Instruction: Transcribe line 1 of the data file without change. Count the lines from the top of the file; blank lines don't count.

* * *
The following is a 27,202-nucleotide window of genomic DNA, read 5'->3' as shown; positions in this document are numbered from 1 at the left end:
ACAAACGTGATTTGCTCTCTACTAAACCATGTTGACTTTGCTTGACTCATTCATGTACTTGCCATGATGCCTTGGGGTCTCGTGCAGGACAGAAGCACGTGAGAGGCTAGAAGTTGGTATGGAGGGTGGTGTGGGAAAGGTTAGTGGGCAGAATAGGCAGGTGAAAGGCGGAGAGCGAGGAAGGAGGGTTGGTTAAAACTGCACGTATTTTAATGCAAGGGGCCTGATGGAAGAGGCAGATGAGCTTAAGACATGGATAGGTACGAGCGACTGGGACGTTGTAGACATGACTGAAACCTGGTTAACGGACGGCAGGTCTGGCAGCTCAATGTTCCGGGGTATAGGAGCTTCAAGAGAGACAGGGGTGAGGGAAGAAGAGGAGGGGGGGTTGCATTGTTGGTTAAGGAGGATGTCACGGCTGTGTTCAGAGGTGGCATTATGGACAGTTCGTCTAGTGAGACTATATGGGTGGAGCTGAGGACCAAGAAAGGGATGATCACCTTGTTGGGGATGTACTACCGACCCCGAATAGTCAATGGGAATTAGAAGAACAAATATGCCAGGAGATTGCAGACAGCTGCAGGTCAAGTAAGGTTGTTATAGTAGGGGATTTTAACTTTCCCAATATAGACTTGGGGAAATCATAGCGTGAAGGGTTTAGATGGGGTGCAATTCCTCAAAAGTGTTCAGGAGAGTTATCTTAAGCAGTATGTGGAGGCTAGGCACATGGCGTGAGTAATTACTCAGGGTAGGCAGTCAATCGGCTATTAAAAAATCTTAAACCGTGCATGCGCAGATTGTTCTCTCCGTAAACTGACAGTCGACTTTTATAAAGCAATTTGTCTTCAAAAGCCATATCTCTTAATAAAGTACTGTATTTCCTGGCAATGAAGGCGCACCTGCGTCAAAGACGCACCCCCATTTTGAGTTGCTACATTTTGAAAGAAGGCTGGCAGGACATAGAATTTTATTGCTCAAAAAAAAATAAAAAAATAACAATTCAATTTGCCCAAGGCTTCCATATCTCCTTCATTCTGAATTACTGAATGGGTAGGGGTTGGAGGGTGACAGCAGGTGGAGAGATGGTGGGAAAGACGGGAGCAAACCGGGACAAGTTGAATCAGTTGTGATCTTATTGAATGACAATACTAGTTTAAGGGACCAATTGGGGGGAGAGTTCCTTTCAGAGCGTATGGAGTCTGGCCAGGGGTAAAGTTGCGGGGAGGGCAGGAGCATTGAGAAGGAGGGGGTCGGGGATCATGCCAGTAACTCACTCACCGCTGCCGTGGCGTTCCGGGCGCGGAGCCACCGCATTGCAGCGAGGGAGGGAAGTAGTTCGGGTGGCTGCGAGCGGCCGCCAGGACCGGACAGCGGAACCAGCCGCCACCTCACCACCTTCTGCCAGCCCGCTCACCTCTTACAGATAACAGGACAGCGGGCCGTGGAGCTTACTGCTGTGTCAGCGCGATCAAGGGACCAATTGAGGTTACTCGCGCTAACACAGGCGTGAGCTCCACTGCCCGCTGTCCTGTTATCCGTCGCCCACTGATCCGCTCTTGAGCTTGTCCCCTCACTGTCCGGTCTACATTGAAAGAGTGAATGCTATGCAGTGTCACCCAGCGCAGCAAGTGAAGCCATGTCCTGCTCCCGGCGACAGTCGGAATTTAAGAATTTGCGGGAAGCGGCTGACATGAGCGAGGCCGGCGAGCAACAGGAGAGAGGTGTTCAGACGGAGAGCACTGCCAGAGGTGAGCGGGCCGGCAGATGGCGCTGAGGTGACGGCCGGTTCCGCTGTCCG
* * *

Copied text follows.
The following is a 27,202-nucleotide window of genomic DNA, read 5'->3' as shown; positions in this document are numbered from 1 at the left end: